India v New Zealand
Sunday October 16 2016
TV: live on Sky Sports
This is not India's strongest XI. Partly through choice, partly through injury. Out are Ravi Ashwin and Ravi Jadeja, the spin twins, and pace pair Mohammd Shami and Bhuv Kumar.
Only one of those - Kumar - is injured. Ashwin and Jadeja will return for games four and five. It is a risky strategy in the context of a series. The bigger picture is looking at a wider bunch of players.
Amit Mishra and Axar Patel will hope to expose New Zealand's problem against spin, cruelly evident in the Test series. Jasprit Bumrah and Umesh Yadav may be the main pacers. Hardik Pandya will look to nail down the seam-bowler all-rounder spot.
With the bat, there is nothing to worry about. Rohit Sharma and Virat Kohli are, of course, the best in the biz. Ajinkya Rahane isn't too shabby, either. Suresh Raina, however, is absent with illness.
The Kiwis will be far more comfortable playing ODI than Test. Any hangover from the whitewash in the long format will almost certainly be forgotten about. This is New Zealand's suit.
Kane Williamson leads a well-balanced squad. Martin Guptill will open and he personifies New Zealand's split personality from Tests to ODI. Hopeless in the former he is potent in the latter.
With the bat Tom Latham will provide some finesse, Luke Ronchi some key experience while there is plenty of power available in the form of Corey Anderson, coming back after injury, and Jimmy Neesham.
Trent Boult is the No 1 rated bowler in the world, Matt Henry is not far behind. Tim Southee is fit again. Mitchell Santner and Ish Sodhi are attractive spin options.
We are sweet on the Kiwis as you can read in our series preview here. In short, we rate them value because they are the second-best team in the world going up against the third-best who have not picked their strongest team. It's a bit of a no-brainer really.
There have only been two ODI played at the picturesque Dharamsala. England beat India in 2013 chasing 227. And a year later the hosts defended 330 against the West Indies. In the World T20 in March it looked intolerably slow with the Kiwis putting Australia in a vice when defending 142.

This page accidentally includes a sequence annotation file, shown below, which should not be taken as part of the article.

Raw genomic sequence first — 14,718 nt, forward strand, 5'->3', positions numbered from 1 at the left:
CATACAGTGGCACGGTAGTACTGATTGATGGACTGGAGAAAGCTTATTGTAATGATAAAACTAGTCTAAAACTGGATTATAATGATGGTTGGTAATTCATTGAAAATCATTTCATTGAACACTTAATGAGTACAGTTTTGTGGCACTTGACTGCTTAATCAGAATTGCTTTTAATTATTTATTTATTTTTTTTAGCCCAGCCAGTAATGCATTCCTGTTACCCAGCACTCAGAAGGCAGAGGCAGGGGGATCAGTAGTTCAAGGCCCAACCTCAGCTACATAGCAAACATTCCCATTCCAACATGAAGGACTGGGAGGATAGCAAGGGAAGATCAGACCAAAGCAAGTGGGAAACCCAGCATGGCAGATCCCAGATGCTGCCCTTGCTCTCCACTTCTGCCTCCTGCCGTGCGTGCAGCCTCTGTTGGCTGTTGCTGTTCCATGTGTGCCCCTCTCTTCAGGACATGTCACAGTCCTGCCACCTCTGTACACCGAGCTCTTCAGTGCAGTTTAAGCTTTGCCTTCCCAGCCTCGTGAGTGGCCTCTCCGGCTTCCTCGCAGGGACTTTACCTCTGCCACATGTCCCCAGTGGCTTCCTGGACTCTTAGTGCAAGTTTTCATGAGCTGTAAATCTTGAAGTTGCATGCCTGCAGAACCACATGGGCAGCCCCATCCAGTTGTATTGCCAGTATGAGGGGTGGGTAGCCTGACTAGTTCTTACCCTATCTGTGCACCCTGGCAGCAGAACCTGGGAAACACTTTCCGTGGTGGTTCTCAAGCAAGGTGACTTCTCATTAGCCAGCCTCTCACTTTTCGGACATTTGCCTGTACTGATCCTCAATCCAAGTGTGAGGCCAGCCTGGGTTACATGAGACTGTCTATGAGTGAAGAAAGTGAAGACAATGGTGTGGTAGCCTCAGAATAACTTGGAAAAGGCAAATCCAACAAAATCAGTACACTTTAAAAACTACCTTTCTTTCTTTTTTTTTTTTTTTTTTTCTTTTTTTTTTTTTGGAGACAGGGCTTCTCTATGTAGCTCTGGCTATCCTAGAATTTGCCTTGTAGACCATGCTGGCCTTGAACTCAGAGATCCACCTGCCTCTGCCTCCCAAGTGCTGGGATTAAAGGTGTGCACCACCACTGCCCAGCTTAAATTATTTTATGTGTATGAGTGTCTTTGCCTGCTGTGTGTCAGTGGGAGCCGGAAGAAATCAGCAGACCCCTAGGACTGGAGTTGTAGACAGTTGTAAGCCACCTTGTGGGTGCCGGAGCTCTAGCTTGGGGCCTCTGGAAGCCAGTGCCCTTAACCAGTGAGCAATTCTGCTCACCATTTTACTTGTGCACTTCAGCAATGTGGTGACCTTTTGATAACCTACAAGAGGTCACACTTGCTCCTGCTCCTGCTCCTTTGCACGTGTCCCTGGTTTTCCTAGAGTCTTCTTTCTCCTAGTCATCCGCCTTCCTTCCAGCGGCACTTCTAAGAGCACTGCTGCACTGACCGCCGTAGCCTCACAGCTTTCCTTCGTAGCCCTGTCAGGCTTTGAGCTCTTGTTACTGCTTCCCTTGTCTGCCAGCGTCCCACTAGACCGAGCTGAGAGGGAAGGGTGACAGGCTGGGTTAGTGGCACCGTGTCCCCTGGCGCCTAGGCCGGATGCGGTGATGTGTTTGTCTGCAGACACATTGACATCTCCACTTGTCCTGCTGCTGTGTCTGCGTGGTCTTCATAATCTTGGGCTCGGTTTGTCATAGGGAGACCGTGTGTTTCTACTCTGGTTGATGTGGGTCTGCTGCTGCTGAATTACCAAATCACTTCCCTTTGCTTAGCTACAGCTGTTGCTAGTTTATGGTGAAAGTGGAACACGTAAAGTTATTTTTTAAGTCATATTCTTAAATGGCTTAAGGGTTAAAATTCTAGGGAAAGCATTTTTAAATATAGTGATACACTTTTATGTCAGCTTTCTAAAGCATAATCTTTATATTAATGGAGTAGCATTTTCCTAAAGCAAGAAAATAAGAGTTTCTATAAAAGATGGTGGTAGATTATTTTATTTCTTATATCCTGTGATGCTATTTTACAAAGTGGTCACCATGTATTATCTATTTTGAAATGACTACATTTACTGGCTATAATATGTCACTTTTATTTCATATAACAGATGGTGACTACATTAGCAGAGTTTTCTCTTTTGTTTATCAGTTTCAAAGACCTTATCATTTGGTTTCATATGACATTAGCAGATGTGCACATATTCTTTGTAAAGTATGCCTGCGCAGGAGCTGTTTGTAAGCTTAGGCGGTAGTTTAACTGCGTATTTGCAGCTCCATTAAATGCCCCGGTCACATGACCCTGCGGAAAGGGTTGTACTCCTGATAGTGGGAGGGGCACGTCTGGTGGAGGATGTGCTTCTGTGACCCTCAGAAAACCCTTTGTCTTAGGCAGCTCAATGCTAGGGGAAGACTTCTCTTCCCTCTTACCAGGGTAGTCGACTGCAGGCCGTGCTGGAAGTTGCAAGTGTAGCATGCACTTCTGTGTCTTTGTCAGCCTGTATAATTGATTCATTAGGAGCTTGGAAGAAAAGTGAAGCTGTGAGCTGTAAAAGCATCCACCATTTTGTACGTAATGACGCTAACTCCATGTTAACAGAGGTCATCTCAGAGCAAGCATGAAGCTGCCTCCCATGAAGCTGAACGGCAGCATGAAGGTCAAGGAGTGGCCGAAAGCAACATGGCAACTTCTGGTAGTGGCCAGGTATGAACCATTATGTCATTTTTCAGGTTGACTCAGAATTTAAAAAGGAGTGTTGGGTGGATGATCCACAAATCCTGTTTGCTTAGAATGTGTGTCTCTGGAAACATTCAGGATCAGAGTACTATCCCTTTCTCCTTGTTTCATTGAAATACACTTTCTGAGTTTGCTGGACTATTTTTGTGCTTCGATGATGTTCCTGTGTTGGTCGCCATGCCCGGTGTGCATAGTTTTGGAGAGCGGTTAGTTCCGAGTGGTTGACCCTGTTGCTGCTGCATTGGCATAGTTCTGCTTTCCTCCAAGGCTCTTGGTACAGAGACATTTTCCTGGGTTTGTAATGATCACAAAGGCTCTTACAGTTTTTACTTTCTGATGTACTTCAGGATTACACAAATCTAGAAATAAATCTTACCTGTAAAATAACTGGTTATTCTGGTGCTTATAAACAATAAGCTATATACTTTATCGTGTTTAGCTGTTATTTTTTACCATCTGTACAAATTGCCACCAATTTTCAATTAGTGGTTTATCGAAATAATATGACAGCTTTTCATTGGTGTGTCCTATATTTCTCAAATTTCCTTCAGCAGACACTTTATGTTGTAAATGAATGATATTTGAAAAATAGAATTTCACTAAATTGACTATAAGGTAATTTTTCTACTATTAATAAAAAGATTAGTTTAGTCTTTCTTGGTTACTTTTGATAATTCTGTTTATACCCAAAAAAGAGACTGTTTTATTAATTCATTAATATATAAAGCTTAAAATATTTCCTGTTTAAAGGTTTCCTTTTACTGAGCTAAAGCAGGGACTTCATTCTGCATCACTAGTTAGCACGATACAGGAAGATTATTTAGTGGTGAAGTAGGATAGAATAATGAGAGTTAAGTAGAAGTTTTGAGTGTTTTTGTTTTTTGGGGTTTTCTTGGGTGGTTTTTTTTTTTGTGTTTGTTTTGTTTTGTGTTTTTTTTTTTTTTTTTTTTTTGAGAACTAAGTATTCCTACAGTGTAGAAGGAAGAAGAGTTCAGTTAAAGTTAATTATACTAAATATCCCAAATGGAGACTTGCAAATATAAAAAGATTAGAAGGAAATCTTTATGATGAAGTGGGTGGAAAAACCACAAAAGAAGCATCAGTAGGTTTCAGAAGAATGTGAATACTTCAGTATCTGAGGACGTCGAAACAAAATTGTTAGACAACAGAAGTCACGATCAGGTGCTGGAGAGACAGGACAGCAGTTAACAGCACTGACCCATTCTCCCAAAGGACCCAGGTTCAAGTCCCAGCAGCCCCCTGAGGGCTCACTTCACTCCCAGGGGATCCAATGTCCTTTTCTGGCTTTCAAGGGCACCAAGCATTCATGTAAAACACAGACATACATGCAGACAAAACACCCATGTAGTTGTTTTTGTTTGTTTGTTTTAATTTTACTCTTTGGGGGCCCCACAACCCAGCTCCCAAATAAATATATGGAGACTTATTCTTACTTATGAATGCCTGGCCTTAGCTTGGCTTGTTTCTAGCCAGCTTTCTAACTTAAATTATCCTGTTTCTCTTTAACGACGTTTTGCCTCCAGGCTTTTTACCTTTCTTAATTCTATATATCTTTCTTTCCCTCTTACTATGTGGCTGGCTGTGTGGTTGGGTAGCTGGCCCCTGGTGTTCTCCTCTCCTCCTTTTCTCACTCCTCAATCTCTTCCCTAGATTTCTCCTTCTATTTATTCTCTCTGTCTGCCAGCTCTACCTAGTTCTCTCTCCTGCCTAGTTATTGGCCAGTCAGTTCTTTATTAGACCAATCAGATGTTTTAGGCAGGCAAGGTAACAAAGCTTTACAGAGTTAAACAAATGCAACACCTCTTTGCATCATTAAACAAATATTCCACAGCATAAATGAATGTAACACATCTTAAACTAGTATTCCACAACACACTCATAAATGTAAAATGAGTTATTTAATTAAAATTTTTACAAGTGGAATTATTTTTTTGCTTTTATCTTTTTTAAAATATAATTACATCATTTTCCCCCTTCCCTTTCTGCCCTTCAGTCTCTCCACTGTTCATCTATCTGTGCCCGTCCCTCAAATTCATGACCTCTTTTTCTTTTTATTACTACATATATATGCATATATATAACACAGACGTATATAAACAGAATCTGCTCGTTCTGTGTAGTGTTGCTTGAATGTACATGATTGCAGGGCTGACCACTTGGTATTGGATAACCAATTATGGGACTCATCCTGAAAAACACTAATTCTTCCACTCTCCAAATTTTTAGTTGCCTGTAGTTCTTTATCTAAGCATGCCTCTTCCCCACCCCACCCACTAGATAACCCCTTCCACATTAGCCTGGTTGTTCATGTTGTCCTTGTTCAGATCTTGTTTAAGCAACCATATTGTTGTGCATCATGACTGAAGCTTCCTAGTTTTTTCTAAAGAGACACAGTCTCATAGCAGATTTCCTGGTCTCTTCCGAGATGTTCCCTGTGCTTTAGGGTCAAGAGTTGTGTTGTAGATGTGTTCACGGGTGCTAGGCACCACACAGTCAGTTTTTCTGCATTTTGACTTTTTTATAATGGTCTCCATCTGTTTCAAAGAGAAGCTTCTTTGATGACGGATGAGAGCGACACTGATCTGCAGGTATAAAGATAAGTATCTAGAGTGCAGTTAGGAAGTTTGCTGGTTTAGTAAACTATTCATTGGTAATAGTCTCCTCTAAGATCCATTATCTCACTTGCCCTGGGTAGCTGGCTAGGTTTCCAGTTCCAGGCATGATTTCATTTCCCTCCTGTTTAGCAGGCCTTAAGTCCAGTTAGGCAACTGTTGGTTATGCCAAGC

There hasn't been a List A game domestically since 2014. The last five first-dig scores read (1-2 denote game won by side batting first or second): 146-2/247-2/244-1/163-2/181-2. That suggests a low-scoring affair. However, in first-class cricket last year runscoring was very easy indeed.
India are 1.4740/85 and New Zealand 3.052/1. We almost never bet on a price below 1.68/13 so it should come as no surprise to read we will be betting the touring team.
It is easy to make a case for Williamson's crew. The major factor is India's decision to rest key players. Why on earth would we bet on a second string at those odds?
India are a major force at home but it is forgotten that that have actually lost three of their last four series to Bangladesh, South Africa and Australia. Their only win came against Zimbabwe.
It is true we cannot be sure what the Dharmsala pitch will do. It could be a raging turner. It could assist seam and swing. Or it could be a belter to bat on under forecast clear skies. Either way, we are confident New Zealand can trade favourites at the least.
Top India runscorer
Kohli and Sharma are Nos 2 and 7 respectively on the ICC ranking. Kohli is 3.55/2 and Sharma 4.1. Rahane and the impressive Manish Pandey could threaten their superiority at 4.216/5 and 5.59/2 but in truth those two prices are both a point too short. Captain MS Dhoni is 6.05/1. Again, that's at least a point too short.
Top New Zealand runscorer
Guptill is by far and away New Zealand's best batter in the last 12 months. He outscores Williamson by exactly 300 runs. If these two go off level pegging at around 4.03/1, we'd advise Guptill every time. Sportsbook has Willaimson at 3.55/2 and Guptill at 4.57/2. That's a rick. Ross Taylor is struggling big time at the moment and he may be dropped before the series is out.
New Zealand at 3.052/1